Industrial real estate recovering amid commercial tenant demand for new space

Demand for larger distribution facilities and large block industrial properties has driven new development.

Commercial real estate construction companies are firing back up the industrial speculation arm as large, class-A distribution spaces are diminishing from key markets call for new developments.

According to data from CBRE, markets including Boston, Chicago, Dallas and Denver have a dwindling supply of class-A industrial assets, a reality that is increasing rents and pushing development companies back into the construction space. Cities like Cleveland and Minneapolis, among other Midwestern markets, are balancing rising demand with a handful of class-A industrial properties the size that tenants desire, making them prime areas for expansion.

"In Midwestern markets where there's been very little development, it's getting to a point where you just don't have a lot of large blocks available," Douglas Swain, vice president and general manager of Opus Development, told National Real Estate Developer. "With more new multi-tenant space coming, it's really an indicator of where the market is. I think there's just a lot more comfort that these markets can support speculative space. Plus, when compared to other property types such as office and retail, it's easier for speculative industrial to come back first, there's just a lot more flexible building options."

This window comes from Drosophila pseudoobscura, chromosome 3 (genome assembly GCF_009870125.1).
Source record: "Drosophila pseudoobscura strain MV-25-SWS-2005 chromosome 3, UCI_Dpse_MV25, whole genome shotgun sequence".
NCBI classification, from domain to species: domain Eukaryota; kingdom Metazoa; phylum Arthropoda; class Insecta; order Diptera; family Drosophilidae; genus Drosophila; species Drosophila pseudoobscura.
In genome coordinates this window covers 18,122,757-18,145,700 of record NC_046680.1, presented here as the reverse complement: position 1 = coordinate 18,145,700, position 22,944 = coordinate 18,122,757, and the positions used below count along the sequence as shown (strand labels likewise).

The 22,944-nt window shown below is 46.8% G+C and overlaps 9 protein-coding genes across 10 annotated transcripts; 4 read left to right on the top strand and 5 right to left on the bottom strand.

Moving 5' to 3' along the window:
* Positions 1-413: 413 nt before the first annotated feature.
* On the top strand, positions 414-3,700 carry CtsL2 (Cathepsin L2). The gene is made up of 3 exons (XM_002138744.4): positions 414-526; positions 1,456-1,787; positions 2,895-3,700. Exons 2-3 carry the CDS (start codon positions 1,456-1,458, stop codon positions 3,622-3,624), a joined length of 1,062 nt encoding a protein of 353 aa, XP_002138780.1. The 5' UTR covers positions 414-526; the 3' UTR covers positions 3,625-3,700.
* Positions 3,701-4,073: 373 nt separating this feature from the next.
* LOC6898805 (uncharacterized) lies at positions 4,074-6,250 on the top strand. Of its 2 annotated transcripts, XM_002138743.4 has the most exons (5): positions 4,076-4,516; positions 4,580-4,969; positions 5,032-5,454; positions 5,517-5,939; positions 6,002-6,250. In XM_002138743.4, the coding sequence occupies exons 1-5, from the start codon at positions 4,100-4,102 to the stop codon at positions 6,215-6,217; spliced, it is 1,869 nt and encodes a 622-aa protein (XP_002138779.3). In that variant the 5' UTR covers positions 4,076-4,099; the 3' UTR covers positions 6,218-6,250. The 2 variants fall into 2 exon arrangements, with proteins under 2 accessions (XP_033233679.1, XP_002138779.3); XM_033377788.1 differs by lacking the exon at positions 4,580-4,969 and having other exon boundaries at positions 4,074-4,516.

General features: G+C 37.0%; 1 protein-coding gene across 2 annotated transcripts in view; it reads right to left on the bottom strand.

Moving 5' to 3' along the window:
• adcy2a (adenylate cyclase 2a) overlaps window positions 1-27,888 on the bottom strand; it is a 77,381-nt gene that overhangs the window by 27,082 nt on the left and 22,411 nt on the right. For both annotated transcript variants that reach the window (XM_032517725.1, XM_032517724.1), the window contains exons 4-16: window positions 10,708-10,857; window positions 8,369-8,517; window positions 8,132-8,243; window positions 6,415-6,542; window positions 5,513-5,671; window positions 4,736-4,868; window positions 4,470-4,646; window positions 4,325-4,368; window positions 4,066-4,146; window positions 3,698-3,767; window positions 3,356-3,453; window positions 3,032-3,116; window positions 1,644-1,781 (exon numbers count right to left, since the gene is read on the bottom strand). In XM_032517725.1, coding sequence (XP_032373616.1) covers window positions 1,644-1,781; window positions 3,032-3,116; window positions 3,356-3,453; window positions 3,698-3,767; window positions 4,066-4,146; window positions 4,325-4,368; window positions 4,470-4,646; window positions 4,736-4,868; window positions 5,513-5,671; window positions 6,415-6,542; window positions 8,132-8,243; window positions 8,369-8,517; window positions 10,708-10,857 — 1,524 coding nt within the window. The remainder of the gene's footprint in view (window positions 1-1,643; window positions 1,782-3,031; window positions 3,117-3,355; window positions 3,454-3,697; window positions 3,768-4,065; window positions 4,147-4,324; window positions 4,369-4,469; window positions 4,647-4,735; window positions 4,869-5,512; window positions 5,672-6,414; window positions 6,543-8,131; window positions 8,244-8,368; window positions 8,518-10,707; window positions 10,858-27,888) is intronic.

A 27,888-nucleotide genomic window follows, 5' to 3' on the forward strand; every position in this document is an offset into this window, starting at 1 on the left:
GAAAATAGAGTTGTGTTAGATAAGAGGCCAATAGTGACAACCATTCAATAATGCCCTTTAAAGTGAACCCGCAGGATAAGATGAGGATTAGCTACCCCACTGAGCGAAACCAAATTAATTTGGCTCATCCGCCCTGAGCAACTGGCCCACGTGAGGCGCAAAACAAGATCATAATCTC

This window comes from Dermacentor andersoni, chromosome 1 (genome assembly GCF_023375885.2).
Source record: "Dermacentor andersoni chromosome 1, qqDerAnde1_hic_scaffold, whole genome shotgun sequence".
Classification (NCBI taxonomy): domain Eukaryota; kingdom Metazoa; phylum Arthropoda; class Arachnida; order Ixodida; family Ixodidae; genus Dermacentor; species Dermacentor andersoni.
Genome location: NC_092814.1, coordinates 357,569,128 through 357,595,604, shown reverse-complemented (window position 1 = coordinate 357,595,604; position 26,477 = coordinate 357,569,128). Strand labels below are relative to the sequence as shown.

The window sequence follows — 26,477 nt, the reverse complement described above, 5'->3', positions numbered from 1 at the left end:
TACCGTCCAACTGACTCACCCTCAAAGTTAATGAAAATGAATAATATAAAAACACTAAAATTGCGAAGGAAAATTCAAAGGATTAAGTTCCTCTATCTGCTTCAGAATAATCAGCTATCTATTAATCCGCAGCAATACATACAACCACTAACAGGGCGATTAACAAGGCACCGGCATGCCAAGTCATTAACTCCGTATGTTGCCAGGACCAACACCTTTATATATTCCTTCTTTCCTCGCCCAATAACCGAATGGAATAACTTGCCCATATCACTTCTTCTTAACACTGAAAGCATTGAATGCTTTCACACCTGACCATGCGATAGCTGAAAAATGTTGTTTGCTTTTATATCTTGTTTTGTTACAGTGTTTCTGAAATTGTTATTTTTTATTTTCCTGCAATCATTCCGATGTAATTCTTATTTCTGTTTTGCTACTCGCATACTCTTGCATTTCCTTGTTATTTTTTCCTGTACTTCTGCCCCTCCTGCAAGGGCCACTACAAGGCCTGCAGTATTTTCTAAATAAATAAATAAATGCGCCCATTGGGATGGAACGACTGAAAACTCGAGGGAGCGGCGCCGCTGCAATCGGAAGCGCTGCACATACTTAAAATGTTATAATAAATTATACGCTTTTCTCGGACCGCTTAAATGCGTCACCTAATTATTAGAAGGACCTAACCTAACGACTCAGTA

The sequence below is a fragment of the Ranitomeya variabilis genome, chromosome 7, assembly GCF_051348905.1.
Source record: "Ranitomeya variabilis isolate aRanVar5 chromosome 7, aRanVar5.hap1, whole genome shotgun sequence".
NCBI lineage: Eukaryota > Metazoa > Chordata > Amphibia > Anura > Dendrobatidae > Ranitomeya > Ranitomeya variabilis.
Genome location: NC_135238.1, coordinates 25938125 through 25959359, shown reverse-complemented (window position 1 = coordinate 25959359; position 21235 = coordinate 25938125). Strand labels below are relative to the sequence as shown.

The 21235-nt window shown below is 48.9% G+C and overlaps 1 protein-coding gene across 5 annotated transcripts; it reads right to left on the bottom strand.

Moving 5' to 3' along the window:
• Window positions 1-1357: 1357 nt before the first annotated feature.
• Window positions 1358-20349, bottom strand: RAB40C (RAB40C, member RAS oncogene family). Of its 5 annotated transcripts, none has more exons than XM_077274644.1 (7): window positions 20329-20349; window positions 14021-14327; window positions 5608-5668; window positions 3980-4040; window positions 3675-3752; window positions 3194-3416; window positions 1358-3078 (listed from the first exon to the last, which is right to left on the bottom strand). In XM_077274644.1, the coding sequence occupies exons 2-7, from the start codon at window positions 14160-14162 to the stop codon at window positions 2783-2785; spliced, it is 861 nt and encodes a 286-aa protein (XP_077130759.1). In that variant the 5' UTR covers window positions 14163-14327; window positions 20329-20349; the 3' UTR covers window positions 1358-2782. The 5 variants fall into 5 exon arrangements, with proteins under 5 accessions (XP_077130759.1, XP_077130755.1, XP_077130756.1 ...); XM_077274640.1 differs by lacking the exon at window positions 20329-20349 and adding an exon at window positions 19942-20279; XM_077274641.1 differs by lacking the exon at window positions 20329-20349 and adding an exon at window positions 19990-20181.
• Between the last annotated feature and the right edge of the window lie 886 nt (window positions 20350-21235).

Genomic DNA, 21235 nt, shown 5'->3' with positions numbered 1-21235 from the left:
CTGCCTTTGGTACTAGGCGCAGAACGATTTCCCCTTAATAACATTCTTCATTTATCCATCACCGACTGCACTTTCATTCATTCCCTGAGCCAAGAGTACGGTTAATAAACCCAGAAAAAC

Nationwide, the industrial property availability rate decreased to 12 percent, a full 3 percentage points less than recessionary levels in 2010, and nearly 1 percent less than the second quarter of 2012. In areas of tight distribution availability, demand for larger, built-to-suit properties featuring more than 500,000 square feet. Multi-tenant space in large block speculative property is also trending among commercial tenants, according to data from CBRE. 

Pennsylvania's industrial real estate
While major metro areas are experiencing stronger fundamentals, regional markets in Pennsylvania have seen marked improvements in their industrial real estate sector. The Central Penn Business Journal reported central Pennsylvania's market is improving at a slower rate than the Lehigh Valley or northeast market but the state is experiencing overall gains in vacancy.

For instance, the Pennsylvania I-81/I-78 market's vacancy rate dropped to just 8.2 percent during the second quarter from the previous quarter's 9 percent. It fell 0.6 percent from the same time last year, according to data from the commercial real estate advisory firm, Newmark Grubb Knight Frank. Gathering even more strength, the Lehigh Valley's vacancy rate fell to 6.4 percent – a market that is expected to expand with well planned development throughout the next year.

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